Photo Credit: Jason Mrachina (CC-By-NC-ND 2.0)

Iowa has a complex and extensive system of tax credits, all of which suffer from poor transparency and shaky justifications. We’re certainly not alone in this — whether it is Amazon, Foxconn, Apple, or other businesses, states are trying to outmaneuver one another to attract economic development using tax credits. The problem is, that according to overwhelming evidence from researchers across the political spectrum, the vast majority of these deals simply do not create jobs or economic growth that wouldn’t have existed otherwise.

That’s because businesses make decisions on where to locate new operations or grow existing facilities based on a whole range of factors, and subsidies rank very low in that calculation. Factors like the availability of customers, suppliers, workers, resources, infrastructure and utilities all outweigh subsidies. To see this in action, consider Amazon’s recent selection of New York City and northern Virginia for its “HQ2” facilities – the company passed up billions of dollars in much larger subsidy offers from other states to locate its new offices where they made the most business sense.

Of course, Iowa uses tax credits not only for economic development, but also for a variety of other purposes that include promotion of renewable energy and redressing socioeconomic inequalities. Regardless, all of Iowa’s complex and extensive system of tax credits impose costs on other taxpayers – and that cost is growing. From 2007 to 2019, tax credits have increased from $197.6 million to $422.9 million. This is a $225.3 million or 114 percent increase in just 12 years. 

This trend is expected to continue. For instance, the Research Activities Tax Credit cost taxpayers $48 million in 2017. Within two years, that tax credit is expected to grow to $69.1 million, more than the $68 million projected cost of the Earned Income Tax Credit that supports low-income families.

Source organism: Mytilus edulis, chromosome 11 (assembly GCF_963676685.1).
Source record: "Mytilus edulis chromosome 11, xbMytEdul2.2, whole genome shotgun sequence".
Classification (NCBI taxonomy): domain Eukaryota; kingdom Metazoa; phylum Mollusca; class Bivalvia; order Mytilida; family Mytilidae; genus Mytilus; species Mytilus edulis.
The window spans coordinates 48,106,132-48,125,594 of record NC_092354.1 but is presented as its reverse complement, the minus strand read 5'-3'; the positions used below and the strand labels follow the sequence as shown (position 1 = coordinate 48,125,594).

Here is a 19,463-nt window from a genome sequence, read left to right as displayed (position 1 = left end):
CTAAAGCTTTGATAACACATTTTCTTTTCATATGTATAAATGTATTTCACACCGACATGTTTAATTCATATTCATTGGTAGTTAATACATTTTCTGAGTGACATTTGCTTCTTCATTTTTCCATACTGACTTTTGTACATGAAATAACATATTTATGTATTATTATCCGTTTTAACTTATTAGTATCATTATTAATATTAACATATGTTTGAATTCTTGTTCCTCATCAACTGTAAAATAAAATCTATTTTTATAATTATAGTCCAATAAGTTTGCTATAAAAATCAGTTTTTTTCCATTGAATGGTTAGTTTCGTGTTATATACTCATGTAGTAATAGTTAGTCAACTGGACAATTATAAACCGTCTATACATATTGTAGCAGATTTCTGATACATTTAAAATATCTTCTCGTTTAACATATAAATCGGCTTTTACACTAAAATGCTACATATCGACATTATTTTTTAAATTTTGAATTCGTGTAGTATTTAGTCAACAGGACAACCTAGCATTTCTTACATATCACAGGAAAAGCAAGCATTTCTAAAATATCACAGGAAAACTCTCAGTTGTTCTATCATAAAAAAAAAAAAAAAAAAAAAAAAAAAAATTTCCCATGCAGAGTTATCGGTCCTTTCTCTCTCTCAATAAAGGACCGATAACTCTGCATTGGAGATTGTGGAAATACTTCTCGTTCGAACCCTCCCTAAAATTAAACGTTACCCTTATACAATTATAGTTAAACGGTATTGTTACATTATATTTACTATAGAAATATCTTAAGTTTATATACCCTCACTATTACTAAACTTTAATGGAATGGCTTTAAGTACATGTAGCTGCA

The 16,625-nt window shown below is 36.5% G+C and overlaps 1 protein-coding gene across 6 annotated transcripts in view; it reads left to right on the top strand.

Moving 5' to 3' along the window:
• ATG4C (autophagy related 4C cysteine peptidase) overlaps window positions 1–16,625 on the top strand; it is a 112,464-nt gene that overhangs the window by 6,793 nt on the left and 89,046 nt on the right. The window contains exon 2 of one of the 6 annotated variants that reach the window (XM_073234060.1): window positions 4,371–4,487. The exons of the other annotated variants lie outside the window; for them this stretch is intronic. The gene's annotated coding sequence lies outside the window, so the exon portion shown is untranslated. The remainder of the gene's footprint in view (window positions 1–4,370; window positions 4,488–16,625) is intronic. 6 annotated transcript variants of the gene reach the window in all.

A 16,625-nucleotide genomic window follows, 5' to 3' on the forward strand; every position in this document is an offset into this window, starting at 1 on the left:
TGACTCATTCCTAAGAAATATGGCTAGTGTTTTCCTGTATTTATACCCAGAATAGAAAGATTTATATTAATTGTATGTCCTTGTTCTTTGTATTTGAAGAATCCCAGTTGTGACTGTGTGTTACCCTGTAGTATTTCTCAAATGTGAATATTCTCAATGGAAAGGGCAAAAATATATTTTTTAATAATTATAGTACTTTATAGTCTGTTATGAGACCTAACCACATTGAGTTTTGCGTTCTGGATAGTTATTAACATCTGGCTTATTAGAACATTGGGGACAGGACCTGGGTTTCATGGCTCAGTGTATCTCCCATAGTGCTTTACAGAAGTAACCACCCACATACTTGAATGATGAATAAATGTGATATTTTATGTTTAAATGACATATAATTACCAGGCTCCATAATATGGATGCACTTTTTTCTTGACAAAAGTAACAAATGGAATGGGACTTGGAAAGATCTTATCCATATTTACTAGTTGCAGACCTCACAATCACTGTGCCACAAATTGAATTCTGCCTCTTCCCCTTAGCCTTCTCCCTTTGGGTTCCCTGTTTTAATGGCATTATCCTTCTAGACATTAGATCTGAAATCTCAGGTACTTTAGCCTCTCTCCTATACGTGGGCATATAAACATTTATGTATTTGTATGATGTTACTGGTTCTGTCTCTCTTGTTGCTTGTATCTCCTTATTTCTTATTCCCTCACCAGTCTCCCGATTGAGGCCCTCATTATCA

Have Iowa’s taxpayers gotten twice the results from these programs that they did a decade ago? Are we better off subsidizing corporate R&D or families that are going through tough times? It’s time to find out, which is why we agree with Governor Kim Reynolds that tax credit reform should be a priority of the upcoming legislative session. The legislature has also signaled its intent to review tax credits as part of the tax reform begun in the last legislative session. 

Iowa’s 12 percent corporate tax is the highest in the nation, even though that top rate will be lowered to a still-excessive 9.8 percent in 2021.,. A better solution to making Iowa a more competitive state is to work towards lower marginal tax rates for everyone.  The Mercatus Center at George Mason University has estimated that by reforming business tax credits, Iowa could see further tax reductions on corporate, individual, and sales taxes by close to 2 percent. 

The skyrocketing cost of the tax credits Iowa’s demonstrates that a taxpayer review is long overdue. If the legislature does nothing else, it should require more transparency on all tax credits, as well as stronger requirements for third-party review of the ridiculous “economic impact” calculations that justify so many of these deals. Iowa does have a tax credit review process, but it clearly needs to be strengthened to include more transparency and more independent analysis. If the taxpayers of Iowa are being asked to subsidize a business, then it’s only appropriate that they be given as much access to relevant information about the deal as any other investor.

But beyond transparency, it’s time for Iowa’s politicians and the voters who elect them to realize that the continued path to good jobs, economic growth and competitiveness isn’t from expanding tax credits or chasing high-profile deals. Rather, it’s through low and fair marginal tax rates, simple and reasonable regulations, and a commitment to making Iowa an attractive place for anyone to start and grow a good business that creates good jobs.

Photo Credit: Jason Mrachina (CC-By-NC-ND 2.0)

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